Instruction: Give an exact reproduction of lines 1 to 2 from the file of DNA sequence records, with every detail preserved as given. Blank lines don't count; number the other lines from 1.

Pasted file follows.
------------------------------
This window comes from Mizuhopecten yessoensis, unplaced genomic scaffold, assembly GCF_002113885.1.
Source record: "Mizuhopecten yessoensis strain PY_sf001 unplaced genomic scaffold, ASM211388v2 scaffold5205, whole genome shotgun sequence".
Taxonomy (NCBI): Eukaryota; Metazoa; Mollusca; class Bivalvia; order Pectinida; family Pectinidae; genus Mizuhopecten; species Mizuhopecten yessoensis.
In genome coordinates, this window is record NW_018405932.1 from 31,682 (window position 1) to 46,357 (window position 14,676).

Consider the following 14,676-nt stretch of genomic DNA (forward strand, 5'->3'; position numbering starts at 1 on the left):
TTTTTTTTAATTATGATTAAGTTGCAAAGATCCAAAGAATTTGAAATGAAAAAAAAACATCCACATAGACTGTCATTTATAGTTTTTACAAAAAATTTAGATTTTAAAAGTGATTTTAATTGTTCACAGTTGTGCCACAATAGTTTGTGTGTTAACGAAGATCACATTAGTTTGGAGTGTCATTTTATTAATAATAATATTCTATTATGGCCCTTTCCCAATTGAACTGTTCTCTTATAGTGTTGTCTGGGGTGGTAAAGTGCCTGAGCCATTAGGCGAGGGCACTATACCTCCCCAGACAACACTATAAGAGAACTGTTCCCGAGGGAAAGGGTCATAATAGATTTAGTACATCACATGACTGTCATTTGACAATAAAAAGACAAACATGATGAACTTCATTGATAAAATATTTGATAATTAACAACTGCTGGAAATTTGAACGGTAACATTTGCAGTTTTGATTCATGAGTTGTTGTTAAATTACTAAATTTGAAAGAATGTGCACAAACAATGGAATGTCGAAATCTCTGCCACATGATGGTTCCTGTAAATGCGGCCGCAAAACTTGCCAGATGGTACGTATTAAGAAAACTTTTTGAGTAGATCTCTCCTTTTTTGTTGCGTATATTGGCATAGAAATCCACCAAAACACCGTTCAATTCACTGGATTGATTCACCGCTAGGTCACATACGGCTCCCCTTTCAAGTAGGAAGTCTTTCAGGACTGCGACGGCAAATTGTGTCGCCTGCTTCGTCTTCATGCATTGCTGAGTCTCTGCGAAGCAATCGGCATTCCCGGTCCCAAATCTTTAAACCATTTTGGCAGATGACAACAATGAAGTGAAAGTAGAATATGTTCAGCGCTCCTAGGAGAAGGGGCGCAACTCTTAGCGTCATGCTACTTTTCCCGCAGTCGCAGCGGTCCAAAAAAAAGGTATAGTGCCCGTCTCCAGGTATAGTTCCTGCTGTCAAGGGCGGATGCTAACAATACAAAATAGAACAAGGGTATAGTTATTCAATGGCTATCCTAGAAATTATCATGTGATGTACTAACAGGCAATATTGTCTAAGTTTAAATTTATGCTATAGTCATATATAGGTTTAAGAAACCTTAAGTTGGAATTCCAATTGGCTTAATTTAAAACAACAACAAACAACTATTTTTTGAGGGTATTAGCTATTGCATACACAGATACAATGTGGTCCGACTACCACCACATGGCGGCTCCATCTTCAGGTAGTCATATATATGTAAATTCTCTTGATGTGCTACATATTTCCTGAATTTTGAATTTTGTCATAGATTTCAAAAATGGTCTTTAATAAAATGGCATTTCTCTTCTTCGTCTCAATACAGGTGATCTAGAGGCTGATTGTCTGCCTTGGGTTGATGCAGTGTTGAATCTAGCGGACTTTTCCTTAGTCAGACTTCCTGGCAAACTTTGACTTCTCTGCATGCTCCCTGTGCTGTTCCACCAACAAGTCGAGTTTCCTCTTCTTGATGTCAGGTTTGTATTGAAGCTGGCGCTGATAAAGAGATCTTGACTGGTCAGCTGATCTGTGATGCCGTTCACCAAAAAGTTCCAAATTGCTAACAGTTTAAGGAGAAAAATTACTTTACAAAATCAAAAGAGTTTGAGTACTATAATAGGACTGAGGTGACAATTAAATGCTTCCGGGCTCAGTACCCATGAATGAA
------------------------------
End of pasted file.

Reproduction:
This window comes from Mizuhopecten yessoensis, unplaced genomic scaffold, assembly GCF_002113885.1.
Source record: "Mizuhopecten yessoensis strain PY_sf001 unplaced genomic scaffold, ASM211388v2 scaffold5205, whole genome shotgun sequence".